The mechanism of action of several antiepileptic drugs (AEDs) rests on their ability to modulate the activity of voltage-gated sodium currents that are responsible for fast action potential generation. Recent data indicate that lacosamide (a compound with analgesic and anticonvulsant effects in animal models) shares a similar mechanism. When compared with other AEDs, lacosamide has the unique ability to interact with sodium channel slow inactivation without affecting fast inactivation. This article reviews these findings and discusses their relevance within the context of neuronal activity seen during epileptiform discharges generated by limbic neuronal networks in the presence of chemical convulsants. These seizure-like events are characterized by sustained discharges of sodium-dependent action potentials supported by robust depolarizations, thus providing synchronization within neuronal networks. Generally, AEDs such as phenytoin, carbamazepine and lamotrigine block sodium channels when activated. In contrast, lacosamide facilitates slow inactivation of sodium channels both in terms of kinetics and voltage dependency. This effect may be relatively selective for repeatedly depolarized neurons, such as those participating in seizure activity in which the persistence of sodium currents is more pronounced and promotes neuronal excitation.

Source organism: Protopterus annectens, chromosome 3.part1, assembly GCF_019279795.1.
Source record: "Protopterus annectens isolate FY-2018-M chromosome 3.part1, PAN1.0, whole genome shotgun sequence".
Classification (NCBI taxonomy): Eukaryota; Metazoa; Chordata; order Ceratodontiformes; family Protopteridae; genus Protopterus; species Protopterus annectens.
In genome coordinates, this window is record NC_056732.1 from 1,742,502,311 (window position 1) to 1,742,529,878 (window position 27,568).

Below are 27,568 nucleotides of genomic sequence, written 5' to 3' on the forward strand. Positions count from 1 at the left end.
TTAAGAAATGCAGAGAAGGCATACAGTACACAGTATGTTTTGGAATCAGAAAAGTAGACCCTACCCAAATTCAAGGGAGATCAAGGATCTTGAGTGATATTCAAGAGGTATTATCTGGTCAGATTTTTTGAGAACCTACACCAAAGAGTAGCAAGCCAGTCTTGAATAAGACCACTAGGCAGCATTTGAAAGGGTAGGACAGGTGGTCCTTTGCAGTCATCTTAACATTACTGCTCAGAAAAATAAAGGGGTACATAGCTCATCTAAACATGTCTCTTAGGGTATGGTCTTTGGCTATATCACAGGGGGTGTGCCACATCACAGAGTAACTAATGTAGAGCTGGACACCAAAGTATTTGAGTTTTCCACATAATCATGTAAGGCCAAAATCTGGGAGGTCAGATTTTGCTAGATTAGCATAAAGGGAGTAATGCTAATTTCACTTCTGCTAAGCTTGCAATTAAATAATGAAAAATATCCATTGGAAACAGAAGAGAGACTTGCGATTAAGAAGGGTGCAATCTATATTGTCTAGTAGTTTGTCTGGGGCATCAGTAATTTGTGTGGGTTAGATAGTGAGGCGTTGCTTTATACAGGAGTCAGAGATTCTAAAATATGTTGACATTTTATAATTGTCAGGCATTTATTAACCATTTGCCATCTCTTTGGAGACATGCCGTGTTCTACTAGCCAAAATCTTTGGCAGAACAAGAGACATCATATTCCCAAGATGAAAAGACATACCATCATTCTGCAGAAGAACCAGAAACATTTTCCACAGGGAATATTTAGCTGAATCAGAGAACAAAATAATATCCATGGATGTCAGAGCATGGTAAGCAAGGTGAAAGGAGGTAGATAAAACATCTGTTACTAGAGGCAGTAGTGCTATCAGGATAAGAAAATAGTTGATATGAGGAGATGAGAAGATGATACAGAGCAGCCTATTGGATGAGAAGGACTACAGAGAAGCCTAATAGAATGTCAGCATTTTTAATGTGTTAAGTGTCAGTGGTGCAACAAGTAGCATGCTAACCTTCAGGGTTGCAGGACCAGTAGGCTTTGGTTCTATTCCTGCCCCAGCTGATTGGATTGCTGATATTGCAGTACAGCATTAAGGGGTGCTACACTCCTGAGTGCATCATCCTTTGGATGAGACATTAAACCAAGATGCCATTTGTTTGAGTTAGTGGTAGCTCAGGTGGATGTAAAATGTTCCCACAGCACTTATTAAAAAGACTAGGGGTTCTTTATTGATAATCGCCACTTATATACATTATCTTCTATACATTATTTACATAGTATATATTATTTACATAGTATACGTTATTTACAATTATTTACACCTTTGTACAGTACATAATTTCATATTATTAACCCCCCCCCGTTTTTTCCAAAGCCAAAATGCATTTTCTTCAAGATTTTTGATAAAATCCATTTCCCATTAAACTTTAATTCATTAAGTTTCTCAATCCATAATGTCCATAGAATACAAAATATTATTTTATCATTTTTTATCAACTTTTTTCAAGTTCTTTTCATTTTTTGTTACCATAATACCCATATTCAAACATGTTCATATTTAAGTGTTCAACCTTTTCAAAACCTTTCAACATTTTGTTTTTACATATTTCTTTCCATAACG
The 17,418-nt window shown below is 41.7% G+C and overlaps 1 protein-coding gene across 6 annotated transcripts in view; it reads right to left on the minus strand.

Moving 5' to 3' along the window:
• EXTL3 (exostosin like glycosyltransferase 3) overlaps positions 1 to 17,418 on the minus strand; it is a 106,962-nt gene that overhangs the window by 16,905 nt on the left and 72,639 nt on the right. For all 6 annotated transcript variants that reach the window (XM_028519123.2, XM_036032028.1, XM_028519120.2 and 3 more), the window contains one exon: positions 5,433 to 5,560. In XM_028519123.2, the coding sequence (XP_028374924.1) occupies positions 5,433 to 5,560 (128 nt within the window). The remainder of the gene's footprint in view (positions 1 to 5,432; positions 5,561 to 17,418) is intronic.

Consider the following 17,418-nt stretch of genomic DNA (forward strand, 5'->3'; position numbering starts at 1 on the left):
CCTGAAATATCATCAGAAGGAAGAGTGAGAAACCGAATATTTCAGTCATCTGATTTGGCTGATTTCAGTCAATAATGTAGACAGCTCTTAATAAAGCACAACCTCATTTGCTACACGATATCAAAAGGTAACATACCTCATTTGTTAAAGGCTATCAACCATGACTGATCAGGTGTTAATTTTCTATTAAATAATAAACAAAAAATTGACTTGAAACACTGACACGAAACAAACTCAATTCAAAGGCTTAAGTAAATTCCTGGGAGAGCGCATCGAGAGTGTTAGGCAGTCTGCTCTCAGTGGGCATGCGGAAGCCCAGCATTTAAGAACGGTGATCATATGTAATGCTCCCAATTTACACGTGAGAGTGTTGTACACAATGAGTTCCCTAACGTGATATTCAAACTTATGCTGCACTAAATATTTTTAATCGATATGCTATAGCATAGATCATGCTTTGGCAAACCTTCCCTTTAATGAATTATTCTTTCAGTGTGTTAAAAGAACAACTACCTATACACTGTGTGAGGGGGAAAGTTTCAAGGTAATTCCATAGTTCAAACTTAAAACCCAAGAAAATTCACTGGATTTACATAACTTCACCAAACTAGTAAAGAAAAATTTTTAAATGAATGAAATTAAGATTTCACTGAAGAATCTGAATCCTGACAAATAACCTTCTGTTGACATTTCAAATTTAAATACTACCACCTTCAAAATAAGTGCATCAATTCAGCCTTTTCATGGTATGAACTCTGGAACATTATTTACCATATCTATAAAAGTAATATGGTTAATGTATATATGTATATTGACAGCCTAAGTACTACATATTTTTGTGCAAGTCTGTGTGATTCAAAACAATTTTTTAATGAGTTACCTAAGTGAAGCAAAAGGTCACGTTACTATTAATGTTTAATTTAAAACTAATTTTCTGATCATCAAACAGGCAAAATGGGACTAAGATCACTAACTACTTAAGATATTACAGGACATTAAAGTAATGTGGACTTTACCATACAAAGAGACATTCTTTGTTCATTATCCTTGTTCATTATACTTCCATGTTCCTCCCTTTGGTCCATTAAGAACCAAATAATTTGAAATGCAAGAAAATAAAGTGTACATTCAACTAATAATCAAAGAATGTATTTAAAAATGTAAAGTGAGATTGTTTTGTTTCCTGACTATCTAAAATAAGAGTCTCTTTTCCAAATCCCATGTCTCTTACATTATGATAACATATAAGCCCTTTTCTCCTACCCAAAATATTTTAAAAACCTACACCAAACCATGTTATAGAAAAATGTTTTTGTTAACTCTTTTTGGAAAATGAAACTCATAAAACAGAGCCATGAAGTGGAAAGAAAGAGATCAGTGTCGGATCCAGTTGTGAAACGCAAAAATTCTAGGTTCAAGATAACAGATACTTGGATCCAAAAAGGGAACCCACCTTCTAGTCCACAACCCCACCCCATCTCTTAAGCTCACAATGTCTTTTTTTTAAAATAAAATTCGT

The clinical effectiveness of lacosamide has been demonstrated in randomized, double-blind, parallel-group, placebo-controlled, adjunctive-therapy trials in patients with refractory partial seizures. Further studies should determine whether the effects of lacosamide in animal models and in clinical settings are fully explained by its selective action on sodium current slow inactivation or whether other effects (e.g. interactions with the collapsinresponse mediator protein-2) play a contributory role.
KeywordsCarbamazepine Neuropathic Pain Sodium Channel Lamotrigine Lacosamide
This review was supported by grants from the Italian Ministry of Education, University & Research (FIRB2001 RBNE01NR34_011, PRIN 2003060538), the Canadian Institutes of Health Research (CIHR; Grant MT-8109), the Savoy Foundation and the Pierfranco and Luisa Mariani Foundation (R-06-50). Dr Giulia Curia was supported by a postdoctoral fellowship from Fragile X Research Foundation of Canada (FXRFC) in partnership with the CIHR.
Dr Emilio Perucca has received speaker’s or consultancy fees and/or research grants from Novartis, Bial, Pfizer, GlaxoSmithKline, UCB Pharma, Sanofi-aventis, Eisai, Johnson & Johnson and Valeant Pharmaceuticals. Dr Massimo Avoli has received grants from Pfizer and UCB Pharma. Drs Curia and Biagini have no conflicts of interest that are directly relevant to the current review.
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